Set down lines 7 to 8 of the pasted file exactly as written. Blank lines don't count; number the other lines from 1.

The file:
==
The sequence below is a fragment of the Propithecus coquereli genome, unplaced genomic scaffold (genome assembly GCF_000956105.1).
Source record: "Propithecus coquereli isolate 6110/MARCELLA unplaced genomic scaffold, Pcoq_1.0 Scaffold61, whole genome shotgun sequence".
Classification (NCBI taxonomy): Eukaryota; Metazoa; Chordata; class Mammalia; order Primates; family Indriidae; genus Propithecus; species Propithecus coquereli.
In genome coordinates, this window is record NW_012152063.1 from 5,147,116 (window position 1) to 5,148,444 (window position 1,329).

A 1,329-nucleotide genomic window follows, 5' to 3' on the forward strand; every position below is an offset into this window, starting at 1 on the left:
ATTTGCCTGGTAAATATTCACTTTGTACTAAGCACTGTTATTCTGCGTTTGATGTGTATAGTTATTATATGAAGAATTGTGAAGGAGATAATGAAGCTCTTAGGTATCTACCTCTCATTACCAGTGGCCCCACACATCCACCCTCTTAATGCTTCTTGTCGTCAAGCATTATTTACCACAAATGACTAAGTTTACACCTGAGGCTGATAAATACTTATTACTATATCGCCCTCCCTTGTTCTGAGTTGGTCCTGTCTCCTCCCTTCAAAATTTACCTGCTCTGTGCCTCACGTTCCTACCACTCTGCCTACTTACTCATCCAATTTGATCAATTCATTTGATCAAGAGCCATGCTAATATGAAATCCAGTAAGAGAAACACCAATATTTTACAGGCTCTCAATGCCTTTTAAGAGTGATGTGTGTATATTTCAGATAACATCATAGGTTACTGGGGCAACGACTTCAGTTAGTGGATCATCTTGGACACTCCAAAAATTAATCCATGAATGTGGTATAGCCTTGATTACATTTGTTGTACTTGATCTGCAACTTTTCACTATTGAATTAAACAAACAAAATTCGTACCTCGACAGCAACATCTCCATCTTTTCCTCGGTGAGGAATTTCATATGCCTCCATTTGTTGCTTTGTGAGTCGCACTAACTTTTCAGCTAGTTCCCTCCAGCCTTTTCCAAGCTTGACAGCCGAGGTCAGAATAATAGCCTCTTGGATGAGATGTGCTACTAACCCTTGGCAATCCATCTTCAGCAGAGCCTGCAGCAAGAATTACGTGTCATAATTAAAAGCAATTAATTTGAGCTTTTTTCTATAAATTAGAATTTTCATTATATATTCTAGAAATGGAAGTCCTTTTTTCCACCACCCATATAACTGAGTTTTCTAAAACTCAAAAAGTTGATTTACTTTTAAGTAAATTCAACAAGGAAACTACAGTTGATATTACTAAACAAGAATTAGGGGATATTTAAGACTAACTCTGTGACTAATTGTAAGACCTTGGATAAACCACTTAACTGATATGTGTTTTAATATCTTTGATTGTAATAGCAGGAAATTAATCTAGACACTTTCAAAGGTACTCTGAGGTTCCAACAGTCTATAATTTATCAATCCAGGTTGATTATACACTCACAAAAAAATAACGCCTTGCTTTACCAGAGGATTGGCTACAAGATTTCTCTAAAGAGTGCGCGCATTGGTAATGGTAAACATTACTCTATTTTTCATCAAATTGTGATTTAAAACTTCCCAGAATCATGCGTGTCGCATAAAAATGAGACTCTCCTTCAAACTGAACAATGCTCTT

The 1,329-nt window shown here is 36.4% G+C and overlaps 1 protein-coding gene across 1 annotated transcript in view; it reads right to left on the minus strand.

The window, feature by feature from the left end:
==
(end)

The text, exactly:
The 1,329-nt window shown here is 36.4% G+C and overlaps 1 protein-coding gene across 1 annotated transcript in view; it reads right to left on the minus strand.

The window, feature by feature from the left end: